U.S. rejects plan to curb germ warfare
The Associated Press
The Bush administration insisted it still stood by the 1972 Biological Weapons Convention but said it had too many objections to a draft accord on enforcing the treaty, making further negotiations useless.
"In our assessment, the draft protocol would put national security and confidential business information at risk," U.S. chief delegate Donald Mahley told delegates at a negotiating forum in Geneva.
"More drafting and modification of this text would, in our view, still not yield a result we could accept," Mahley said, announcing the decision based on a Bush administration review of the 210-page draft.
The U.S. decision effectively kills the protocol, which requires full consensus to be approved. Nearly all the other 55 countries at the conference expressed support for the accord, although some had sought changes to be negotiated in the next three weeks.
The stance fueled criticism that the United States is taking isolationist positions on a number of multilateral issues, after Washington's rejection of a climate-change accord and its doubts about other arms-control agreements.
The United States also faces controversy at a conference on racism next month in Durban, South Africa. Efforts to draw up an agenda for the session have been deadlocked over whether nations that benefited from slavery should formally apologize and pay compensation — which the United States opposes.
At the Geneva conference, delegates were left looking for a way to salvage the accord.
"Even though I understand some of the rationale, I was rather surprised by the U.S. argument at this stage," said Ambassador Seiichiro Noboru, head of the Japanese delegation. "We may need a few days to reflect."
Noboru said negotiators had to figure out how to bring the United States back on board because the protocol "still presents the most realistic way to strengthen" the 1972 convention.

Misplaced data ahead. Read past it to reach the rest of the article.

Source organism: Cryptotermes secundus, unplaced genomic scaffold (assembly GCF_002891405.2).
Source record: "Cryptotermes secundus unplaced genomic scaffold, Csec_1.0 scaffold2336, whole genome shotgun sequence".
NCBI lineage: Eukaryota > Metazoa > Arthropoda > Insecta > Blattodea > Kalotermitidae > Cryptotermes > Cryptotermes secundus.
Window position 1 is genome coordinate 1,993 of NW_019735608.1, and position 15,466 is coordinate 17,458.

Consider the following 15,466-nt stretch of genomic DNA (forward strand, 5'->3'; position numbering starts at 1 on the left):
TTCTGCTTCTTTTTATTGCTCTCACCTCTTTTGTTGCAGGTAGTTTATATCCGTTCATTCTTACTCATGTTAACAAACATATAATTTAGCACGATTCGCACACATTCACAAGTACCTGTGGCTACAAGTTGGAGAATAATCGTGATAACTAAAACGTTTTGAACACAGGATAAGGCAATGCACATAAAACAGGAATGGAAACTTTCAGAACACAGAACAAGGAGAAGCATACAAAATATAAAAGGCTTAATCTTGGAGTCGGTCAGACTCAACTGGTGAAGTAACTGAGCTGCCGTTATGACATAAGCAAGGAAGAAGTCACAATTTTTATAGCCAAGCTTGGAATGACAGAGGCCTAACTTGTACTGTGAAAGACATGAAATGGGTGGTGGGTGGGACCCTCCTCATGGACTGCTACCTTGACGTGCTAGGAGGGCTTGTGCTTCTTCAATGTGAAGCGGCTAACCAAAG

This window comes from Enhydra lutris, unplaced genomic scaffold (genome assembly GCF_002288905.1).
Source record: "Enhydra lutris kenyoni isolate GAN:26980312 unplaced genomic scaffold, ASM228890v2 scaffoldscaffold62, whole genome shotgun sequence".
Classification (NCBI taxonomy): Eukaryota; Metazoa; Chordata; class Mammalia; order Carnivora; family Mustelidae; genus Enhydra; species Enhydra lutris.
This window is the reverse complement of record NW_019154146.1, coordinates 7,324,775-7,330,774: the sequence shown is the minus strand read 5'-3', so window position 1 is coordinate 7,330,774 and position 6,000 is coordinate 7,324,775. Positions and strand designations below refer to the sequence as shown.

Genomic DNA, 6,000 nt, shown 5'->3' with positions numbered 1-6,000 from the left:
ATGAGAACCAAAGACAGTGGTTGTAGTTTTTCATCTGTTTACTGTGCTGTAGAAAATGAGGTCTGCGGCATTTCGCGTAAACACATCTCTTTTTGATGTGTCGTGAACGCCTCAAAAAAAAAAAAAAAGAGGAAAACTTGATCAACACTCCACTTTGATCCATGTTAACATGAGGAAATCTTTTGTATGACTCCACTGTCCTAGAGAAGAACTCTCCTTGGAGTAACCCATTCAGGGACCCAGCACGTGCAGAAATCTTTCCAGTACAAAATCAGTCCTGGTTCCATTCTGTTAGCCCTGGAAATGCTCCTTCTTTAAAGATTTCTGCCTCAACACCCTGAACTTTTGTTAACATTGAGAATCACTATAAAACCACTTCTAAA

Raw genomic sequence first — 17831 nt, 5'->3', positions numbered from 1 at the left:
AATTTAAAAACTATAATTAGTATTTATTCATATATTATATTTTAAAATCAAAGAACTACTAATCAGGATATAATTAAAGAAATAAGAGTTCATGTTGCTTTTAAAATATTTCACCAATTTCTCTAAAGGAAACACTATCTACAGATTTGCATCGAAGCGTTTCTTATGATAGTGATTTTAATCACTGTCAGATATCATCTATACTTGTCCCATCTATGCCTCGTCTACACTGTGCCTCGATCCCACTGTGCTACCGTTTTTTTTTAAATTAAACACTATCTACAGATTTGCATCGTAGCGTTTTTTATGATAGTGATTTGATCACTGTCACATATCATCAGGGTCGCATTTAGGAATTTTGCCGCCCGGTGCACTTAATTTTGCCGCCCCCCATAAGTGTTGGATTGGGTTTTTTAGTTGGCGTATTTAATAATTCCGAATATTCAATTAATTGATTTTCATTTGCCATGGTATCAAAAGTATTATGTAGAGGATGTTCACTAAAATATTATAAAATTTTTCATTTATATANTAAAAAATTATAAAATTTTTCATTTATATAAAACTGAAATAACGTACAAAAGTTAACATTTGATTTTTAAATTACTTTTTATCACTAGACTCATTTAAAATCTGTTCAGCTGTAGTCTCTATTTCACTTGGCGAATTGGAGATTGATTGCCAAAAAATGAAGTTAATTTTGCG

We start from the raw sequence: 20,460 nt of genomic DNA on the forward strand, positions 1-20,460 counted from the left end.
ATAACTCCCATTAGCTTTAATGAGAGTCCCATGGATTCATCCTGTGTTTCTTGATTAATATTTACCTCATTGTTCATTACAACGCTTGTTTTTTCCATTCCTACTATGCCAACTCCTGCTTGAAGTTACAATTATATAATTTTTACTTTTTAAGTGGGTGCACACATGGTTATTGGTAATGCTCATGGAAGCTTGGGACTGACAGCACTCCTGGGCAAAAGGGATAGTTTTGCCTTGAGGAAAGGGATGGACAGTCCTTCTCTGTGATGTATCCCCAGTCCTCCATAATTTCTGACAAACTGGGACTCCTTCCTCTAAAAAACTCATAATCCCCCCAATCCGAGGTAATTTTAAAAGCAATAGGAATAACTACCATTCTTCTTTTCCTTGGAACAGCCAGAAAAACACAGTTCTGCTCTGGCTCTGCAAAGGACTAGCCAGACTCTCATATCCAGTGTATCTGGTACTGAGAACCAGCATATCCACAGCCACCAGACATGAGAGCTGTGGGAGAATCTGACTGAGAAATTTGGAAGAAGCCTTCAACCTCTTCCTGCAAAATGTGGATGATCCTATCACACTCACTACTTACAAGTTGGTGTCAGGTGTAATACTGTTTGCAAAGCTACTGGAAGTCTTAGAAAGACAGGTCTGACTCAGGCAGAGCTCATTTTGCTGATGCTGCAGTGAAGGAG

Tibor Toth, the Hungarian diplomat chairing the negotiations that began in January 1995, said he would examine the U.S. position to see what can be done.
When the convention was created during the Cold War, negotiators left out enforcement details because no one seriously thought any nation would try to use germ warfare.
The United States has pushed for a way to give the treaty teeth since Iraqi armaments discovered after the Gulf War showed it had been useless in stopping violators.
Mahley said Washington would come up with new proposals and rejected criticism of the U.S. stand.
"There is no basis for a claim that the United States does not support multilateral instruments for dealing with weapons of mass destruction and missile threats," he said.
Senior State Department officials were keen to stress yesterday that the United States would commit itself to finding workable alternatives.
The administration would also support the Australia Group, an informal group begun in the mid-1980s to screen and coordinate controls on the sales of technology used in weapons of mass destruction, the officials said.
One senior Bush administration official said at least 37 items in the protocol made it "unacceptable" to the United States, and all the concerns had also been voiced under President Clinton.
"It's not a case where the administration came in and said, `Another multilateral agreement we can trash.' " he said. "The unanimous interagency view was that this protocol added nothing to our verification capabilities. Nothing."
"Before you put a car on the track you have to get the wreck off," said one State Department official. "Dealing with biological weapons (under the protocol) has zero benefits, and in three specific areas there are significant risks to the U.S. national interests."
Those areas included risks to U.S. biological-warfare defense protection, intellectual property from biotech and pharmaceutical industries during inspections and threats to U.S. export control.
Mahley said the protocol did not protect sensitive information held by governments or businesses. Countries or competitors could raise unfounded concerns and bring inspections that would damage security or business secrets, he said.
Canada and South Africa said they regretted the U.S. decision at Geneva.
Cuba used stronger words. Ambassador Carlos Amat Fores said he hoped "negotiations do not become a new hostage of the unilateralism that the world superpower has been assuming."
Information from The Washington Post is included in this report.